In my last couple posts, I looked at the ability of a few NBA player productivity metrics to predict seasons that have already occurred based on data from the prior season: using 2010 to predict 2011, 2009 to predict 2010, and so on. However, things have been very unsatisfying due to the limits of the publicly available data. I decided to lower my standards a bit in order to get more usable numbers and run things again. I also made a few changes, so in this post I’m going to describe the method and data as thoroughly as possible.
I already noted that the APM data you can download from basketballvalue.com seem to disagree with the numbers posted on the website. Take Kurt Thomas, for example. According to the website, his one-year APM for the past few regular seasons (starting at 2011 and going backwards) has been -3.77, -4.44, 3.19, and 2.67. The data I downloaded, however, have him at -2.14, -2.33, 4.02, and 3.21. So I initially skipped on using APM since I didn’t know what to trust. However, the APM data set also includes possessions played. I need that to calculate productivity for ezPM and RAPM. ezPM comes with possessions, of course, but there are only three seasons of it. RAPM comes with nothing beyond the ratings, but there are six seasons of it. Note that I downloaded the numbers before Jeremias changed them on the website, but 2011’s ratings included the playoffs even then. Since none of the other metrics use playoff data, I am not using RAPM in 2011. The Wins Produced numbers come from Dave Berri. So in the end I have the following: WP for a wide range of years, RAPM for 2006-2010, ezPM for 2010-2011, and APM for 2008-2011.
Once I decided to use the APM data, I was able to get possession data, which means I can look at more seasons of RAPM as well. However, I noticed that the possession data from the APM files disagreed with the numbers from ezPM. I gave preference to the APM numbers simply because there are more seasons of it. APM lists both offensive and defensive possessions, so I averaged them. Then I wanted to see how well possessions and minutes played lined up so that I could try to handle players who were on multiple teams within a season (which WP and ezPM give different values to but APM and RAPM do not). It turns out that within the APM dataset, possessions correlates at .999 with minutes. So every player is given 1.927 possessions per minute played, with the minutes coming from my WP data file (which agreed well with the APM minutes played). Using the regression equation, I calculated possessions played for every player in the entire dataset.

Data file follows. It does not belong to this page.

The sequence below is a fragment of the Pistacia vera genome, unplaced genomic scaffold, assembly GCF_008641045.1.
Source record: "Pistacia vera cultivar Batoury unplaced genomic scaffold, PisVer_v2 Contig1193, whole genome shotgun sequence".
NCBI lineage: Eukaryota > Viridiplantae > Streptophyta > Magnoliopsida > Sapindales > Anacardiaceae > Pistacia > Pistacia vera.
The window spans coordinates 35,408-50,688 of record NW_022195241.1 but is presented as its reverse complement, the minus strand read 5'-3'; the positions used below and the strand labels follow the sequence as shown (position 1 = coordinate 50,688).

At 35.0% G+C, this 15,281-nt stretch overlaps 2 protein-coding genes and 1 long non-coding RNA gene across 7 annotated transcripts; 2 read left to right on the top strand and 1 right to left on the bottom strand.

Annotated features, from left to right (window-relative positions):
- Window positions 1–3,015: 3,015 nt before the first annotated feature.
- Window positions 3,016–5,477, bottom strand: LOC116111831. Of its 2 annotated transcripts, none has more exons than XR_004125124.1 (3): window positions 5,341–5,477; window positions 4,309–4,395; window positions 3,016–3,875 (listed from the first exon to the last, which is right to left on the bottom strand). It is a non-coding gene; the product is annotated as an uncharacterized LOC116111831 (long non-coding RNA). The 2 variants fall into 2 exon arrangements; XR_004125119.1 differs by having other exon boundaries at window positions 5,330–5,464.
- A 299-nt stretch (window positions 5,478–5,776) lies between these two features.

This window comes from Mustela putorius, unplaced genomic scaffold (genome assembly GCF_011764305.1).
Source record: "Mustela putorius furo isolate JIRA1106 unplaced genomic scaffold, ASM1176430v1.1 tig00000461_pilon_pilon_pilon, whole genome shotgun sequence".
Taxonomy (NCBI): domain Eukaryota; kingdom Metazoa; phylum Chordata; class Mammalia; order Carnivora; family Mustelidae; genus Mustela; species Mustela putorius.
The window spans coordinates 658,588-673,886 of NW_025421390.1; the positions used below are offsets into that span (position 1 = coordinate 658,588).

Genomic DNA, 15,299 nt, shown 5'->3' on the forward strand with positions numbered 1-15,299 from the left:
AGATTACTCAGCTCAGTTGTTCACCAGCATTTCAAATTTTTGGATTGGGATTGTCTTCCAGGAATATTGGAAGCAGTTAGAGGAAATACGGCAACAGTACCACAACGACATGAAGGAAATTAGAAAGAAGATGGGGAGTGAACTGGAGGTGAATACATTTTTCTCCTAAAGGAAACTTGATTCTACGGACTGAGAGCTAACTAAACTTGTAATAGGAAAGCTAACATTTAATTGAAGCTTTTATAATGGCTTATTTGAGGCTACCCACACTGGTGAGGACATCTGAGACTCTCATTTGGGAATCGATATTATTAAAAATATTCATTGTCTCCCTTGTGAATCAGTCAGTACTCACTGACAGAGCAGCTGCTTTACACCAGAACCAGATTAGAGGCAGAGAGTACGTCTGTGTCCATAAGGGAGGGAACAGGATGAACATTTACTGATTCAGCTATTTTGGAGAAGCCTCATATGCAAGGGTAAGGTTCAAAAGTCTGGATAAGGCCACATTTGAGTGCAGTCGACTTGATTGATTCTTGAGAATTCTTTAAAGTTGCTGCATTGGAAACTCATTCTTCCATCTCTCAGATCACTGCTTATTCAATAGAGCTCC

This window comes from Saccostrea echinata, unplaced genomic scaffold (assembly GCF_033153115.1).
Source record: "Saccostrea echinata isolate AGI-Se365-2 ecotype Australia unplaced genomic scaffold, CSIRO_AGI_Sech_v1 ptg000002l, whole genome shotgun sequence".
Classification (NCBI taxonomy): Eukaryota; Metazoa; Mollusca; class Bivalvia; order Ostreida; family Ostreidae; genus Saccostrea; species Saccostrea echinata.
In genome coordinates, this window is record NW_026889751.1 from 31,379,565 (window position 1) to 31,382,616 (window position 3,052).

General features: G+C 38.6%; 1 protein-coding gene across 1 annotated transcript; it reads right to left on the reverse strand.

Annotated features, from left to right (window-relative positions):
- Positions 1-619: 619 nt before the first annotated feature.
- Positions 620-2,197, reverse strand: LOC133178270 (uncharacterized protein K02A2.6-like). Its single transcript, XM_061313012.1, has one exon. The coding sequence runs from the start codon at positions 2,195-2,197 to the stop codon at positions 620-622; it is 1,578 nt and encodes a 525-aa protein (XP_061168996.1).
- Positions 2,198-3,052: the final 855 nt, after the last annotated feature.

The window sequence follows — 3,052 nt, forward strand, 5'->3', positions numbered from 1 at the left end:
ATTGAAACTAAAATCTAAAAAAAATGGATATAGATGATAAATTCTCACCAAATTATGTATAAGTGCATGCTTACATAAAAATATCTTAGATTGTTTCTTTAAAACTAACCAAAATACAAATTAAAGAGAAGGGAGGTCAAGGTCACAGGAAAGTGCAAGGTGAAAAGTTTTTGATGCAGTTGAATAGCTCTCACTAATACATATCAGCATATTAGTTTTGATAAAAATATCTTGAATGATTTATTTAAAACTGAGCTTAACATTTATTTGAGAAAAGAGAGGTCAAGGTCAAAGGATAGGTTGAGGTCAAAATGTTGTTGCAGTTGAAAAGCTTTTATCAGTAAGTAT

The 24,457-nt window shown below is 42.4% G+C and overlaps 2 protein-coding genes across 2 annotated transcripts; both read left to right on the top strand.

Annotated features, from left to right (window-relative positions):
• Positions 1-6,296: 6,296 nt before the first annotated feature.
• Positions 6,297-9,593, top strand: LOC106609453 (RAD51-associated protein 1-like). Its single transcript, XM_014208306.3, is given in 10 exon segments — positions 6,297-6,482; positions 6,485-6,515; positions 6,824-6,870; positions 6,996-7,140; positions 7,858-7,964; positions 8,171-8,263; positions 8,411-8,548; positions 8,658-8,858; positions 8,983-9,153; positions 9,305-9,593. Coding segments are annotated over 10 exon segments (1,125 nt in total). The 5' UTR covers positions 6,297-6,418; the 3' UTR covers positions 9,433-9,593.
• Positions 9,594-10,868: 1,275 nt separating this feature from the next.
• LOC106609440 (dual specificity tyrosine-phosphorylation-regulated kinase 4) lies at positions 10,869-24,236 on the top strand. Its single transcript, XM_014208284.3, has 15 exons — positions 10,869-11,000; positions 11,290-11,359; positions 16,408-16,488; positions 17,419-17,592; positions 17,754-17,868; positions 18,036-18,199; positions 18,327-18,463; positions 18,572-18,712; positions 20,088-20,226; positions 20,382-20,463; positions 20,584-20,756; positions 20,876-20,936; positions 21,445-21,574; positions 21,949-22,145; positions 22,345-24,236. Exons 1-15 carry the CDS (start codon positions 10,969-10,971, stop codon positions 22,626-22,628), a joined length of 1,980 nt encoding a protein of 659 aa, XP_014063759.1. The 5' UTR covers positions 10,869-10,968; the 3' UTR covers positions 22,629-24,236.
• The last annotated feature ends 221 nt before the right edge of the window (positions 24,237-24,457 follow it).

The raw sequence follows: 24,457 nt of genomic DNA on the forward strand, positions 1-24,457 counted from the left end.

There were two other changes I made. First, Evan suggested in the comments that when RAPM says 200 possessions, it really means 100: 100 on offense and 100 on defense. I’m happy for the clarification because I always found that confusing. So now my RAPM calculations assume a productivity value as per 100 possessions. The other change I made was to the assumption of rookie performance. I used .045 for WP48 and -1.95 for ezPM/RAPM based on information from when I did this earlier in the season, but I never really checked to see if this was equivalent. A .045 WP48 player will produce, obviously, .045 wins in 48 minutes of play. But an average player will have created .1 wins. With the conversion factors of 1 minute=1.927 possessions, 1 point per game = 2.54 wins in a season, and 82 games in a season, the difference in WP becomes -1.92 points per 100 possessions. This is not a great change from the number I used before (-1.95), but I shifted just to be more consistent. That will be my assumed level of performance for rookies/players not in the data set for ezPM, RAPM, and APM. Some players don’t get enough playing time and are lumped together into the reference set for APM; they get an APM value of ‘NULL’ in the data. They are generally considered replacement level and so I will give them an assumed APM value of -3.8, or twice as bad as an average rookie.